1. What is the output admittance of the transistor at $$8,\: 10$$ and $$12\text{ GHz}$$?
2. How does the admittance vary with frequency?
3. Design a lumped-element matching network with two elements to match the transistor output at $$10\text{ GHz}$$ to a $$50\:\Omega$$ source.
4. Calculate the input admittance of the matching network, looking from the transistor, at $$8,\: 10,$$ and $$12\text{ GHz}$$.
5. What is the input admittance of an ideal matching network, looking from the transistor, at $$8,\: 10,$$ and $$12\text{ GHz}$$? Plot the actual and ideal admittance loci on a Smith chart using markers at $$8,\: 10,$$ and $$12\text{ GHz}$$ and indicating the direction of increasing frequency with arrows.
9. Consider a transistor having the $$S$$ parameters shown in Table 3.5.1 and Figure 3.5.2(a). Ignore feedback effects and consider that the reflection coefficient looking into the output of the transistor is $$S_{22}^{\ast}$$.
1. Draw and describe the two-port input matching network problem with Port 1 at the output of the transistor and a $$50\:\Omega$$ termination at Port 2.
2. What is the ideal $$S_{11}$$ of the input matching two-port at $$8\text{ GHz}$$?
3. What is the ideal $$S_{11}$$ of the input matching two-port at $$10\text{ GHz}$$?
4. What is the ideal $$S_{11}$$ of the input matching two-port at $$12\text{ GHz}$$?
5. Plot the locus from $$8\text{ GHz}$$ to $$12\text{ GHz}$$ of $$S_{11}$$ of the input matching two-port on a Smith chart.
6. Assume that the locus plotted in (e) from $$8\text{ GHz}$$ to $$12\text{ GHz}$$ can be realized using a lumped-element network. Comment on the difficulty of the design and the design approach.
10. At $$10\text{ GHz}$$ a capacitor, $$C_{1}$$, has a reactance of $$−50\:\Omega$$.
1. What is the impedance of $$C_{1}$$ at $$8,\: 10,$$ and $$12\text{ GHz}$$?
2. How does the impedance of $$C_{1}$$ vary with frequency?
3. What is the inductance required to resonate the capacitance at $$8,\: 10,$$ and $$12\text{ GHz}$$?
4. How does the inductance calculated in (b) vary with frequency?
11. The input of a transistor is modeled as a $$20\:\Omega$$ resistor in series with a $$0.3\text{ pF}$$ capacitor.
1. What is the impedance of the transistor input at $$8,\: 10,$$ and $$12\text{ GHz}$$?
2. How does the impedance vary with frequency?
3. What is the series inductance required to resonate out the transistor capacitance at $$8,\: 10,$$ and $$12\text{ GHz}$$?
4. Comment on whether a wideband match of a resistive source to the input of a transistor can be achieved using a frequency-independent inductor.
12. The input of a transistor is modeled as a $$20\:\Omega$$ resistor in series with a $$0.3\text{ pF}$$ capacitor. The transistor is part of an amplifier operating in a $$50\:\Omega$$ system.
1. Design a lumped-element matching network with two elements (inductors and/or capacitors) to match the transistor input at $$10\text{ GHz}$$ to a $$50\:\Omega$$ source.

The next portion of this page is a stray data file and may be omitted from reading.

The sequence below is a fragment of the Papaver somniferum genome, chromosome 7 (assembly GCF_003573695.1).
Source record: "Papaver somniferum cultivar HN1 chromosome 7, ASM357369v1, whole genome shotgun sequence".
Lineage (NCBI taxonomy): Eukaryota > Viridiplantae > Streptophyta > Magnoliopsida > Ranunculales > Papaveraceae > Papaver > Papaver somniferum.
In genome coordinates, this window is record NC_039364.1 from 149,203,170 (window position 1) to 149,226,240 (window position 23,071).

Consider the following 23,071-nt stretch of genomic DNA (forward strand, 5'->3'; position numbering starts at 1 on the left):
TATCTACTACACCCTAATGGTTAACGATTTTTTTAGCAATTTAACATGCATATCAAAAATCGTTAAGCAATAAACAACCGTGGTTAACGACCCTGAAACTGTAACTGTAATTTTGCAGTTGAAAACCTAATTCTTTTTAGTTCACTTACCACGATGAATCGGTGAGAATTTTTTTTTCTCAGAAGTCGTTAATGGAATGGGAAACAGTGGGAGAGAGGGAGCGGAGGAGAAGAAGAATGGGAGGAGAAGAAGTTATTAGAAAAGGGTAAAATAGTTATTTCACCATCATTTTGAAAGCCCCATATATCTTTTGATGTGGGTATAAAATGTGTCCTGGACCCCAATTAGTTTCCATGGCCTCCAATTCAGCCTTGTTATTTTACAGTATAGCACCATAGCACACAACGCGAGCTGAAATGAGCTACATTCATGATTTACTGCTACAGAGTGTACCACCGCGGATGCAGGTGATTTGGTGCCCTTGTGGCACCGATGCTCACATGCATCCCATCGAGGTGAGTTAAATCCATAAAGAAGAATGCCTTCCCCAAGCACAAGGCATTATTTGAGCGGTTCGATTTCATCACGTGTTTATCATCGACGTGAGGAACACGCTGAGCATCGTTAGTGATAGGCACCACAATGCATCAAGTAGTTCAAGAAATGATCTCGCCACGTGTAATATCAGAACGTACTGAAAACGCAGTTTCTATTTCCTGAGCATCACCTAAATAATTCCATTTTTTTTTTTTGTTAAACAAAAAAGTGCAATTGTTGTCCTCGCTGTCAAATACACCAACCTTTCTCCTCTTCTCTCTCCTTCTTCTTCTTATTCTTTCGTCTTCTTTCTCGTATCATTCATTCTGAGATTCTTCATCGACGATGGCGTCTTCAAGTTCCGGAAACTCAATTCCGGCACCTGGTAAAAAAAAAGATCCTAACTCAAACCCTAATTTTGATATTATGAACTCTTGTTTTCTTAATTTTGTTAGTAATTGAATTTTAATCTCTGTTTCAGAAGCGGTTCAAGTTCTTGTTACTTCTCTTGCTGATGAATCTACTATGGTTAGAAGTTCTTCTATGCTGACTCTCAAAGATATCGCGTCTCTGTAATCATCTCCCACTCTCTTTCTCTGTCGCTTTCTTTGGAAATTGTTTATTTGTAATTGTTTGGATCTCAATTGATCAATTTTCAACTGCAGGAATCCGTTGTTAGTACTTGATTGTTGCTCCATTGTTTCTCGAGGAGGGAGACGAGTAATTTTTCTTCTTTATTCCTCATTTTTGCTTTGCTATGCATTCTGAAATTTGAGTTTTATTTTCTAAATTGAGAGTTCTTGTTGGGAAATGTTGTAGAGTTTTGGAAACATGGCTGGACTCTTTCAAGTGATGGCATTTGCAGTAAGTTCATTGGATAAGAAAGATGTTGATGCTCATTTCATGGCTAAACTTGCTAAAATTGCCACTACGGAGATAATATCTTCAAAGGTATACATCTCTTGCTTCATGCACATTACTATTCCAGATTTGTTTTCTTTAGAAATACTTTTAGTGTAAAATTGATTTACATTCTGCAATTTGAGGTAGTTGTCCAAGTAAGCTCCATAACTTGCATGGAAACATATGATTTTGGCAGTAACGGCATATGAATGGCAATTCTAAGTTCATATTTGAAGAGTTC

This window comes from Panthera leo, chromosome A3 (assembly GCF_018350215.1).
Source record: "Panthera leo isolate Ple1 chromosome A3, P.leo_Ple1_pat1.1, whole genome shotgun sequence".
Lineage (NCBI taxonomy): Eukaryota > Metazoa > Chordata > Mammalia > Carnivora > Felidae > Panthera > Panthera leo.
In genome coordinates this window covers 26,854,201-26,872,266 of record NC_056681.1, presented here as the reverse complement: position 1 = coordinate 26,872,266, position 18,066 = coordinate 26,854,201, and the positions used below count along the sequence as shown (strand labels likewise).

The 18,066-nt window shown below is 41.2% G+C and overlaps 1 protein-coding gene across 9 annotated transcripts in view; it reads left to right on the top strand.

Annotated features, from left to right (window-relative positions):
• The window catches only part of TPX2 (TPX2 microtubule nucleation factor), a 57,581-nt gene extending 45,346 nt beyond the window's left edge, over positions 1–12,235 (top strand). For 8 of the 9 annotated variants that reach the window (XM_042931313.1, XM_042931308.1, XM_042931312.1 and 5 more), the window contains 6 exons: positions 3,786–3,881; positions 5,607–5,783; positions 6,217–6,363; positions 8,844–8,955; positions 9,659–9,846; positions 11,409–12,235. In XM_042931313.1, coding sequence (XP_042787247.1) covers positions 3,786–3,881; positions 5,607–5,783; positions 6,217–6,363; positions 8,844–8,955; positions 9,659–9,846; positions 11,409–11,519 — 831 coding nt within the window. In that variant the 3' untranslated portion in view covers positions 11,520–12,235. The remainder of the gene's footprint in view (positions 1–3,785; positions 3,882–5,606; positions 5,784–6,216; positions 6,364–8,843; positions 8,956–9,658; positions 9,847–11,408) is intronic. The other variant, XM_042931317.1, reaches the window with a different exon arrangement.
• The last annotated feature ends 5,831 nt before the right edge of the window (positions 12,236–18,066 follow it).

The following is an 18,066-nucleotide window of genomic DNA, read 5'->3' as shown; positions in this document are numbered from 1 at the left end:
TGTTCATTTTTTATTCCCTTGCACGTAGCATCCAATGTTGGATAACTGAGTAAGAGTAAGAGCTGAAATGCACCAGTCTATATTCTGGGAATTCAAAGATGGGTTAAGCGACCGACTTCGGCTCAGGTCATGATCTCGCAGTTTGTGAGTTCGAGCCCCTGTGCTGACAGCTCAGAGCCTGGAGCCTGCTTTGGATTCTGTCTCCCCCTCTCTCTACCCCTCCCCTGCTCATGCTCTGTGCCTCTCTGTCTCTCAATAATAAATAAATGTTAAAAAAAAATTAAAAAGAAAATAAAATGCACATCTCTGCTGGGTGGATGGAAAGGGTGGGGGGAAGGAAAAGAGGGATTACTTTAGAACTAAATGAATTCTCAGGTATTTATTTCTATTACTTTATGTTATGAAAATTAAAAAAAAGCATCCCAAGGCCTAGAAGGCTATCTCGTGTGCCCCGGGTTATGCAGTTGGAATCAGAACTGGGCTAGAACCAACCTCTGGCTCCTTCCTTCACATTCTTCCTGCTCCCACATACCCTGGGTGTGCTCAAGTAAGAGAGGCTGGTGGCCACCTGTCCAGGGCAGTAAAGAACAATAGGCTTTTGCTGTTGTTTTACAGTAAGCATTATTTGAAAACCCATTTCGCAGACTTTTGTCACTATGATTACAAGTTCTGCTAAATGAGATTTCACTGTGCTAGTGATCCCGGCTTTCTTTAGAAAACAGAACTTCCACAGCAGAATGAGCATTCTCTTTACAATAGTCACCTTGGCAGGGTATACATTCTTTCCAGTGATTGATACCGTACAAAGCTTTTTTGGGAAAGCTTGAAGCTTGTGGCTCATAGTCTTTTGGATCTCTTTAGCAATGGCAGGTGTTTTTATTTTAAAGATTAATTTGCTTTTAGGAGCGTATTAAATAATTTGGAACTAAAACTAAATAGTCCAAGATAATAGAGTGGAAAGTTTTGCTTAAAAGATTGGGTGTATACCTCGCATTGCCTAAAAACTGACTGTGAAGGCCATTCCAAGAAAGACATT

2. Calculate the return loss (looking into the matching network from the source) at $$8,\: 9,\: 10,\: 11,$$ and $$12\text{ GHz}$$.
3. Calculate the fraction of the available input power, expressed in decibels, delivered to the transistor at $$8,\: 9,\: 10,\: 11,$$ and $$12\text{ GHz}$$ and indicate the direction of increasing frequency with arrows.
4. Comment on the variation in amplifier gain solely due to mismatch at the transistor input.
13. Consider the input of a transistor having the $$S$$ parameters shown in Table 3.5.1 and Figure 3.5.2(a). Ignore feedback effects so that for the active device $$\Gamma_{\text{in}} = S_{11}$$. Also an input matching network terminated in $$50\:\Omega$$ at Port 1 and the active device at Port 2.
1. What is the ideal $$50\:\Omega\: S_{22}$$ of the input matching network (i.e., seen from the transistor input) at $$8\text{ GHz}$$?
2. What is the ideal $$50\:\Omega\: S_{22}$$ of the input matching network (i.e., seen from the transistor input) at $$10\text{ GHz}$$?
3. What is the ideal $$50\:\Omega\: S_{22}$$ of the input matching network (i.e., seen from the transistor input) at $$12\text{ GHz}$$?
14. Consider matching the input of a transistor having the $$S$$ parameters shown in Table 3.5.1 and Figure 3.5.2(a). Ignore feedback effects and consider that the input reflection coefficient of the transistor $$\Gamma_{\text{in}} = S_{11}$$. Curve B in Figure 3.5.2(a) is the locus of the impedance looking into the matching network from the transistor. What two-element network has this locus? (One of the elements may be a resistor).
15. Consider synthesizing a two-port matching network terminated in a $$50\:\Omega$$ load and with an input reflection coefficient $$\Gamma_{1}$$ shown as Curve B in Figure 3.5.2(a). Draw and describe the two-port matching network problem.
16. Consider synthesizing a two-port matching network terminated in a $$50\:\Omega$$ load and with an input reflection coefficient $$\Gamma_{1}$$ shown as Curve B in Figure 3.5.2(a). Can a broadband match be obtained using a two-element matching network? Explain your answer in terms of rotations on a Smith chart.
17. Consider the inductively biased differential Class A amplifier shown below. $$L_{D}$$ is a choke inductor so $$|sL| ≫ R_{L}$$.[Parallels Example 3.6.1.]

Figure $$\PageIndex{1}$$

What is the CMRR when $$R_{S} = 20\text{ k}\Omega,\: R_{L} = 10\text{ k}\Omega$$, the transistor transconductance, $$g_{m} = 50\text{ mS}$$, and the drain-source resistance, $$r_{d}$$ is $$100\text{ k}\Omega$$?

1. Consider the inductively biased differential Class A amplifier shown below. The capacitors can be treated as RF short circuits. $$L_{D}$$ is a choke inductor so $$|sL| ≫ R_{L}$$. [Parallels Example 3.6.1]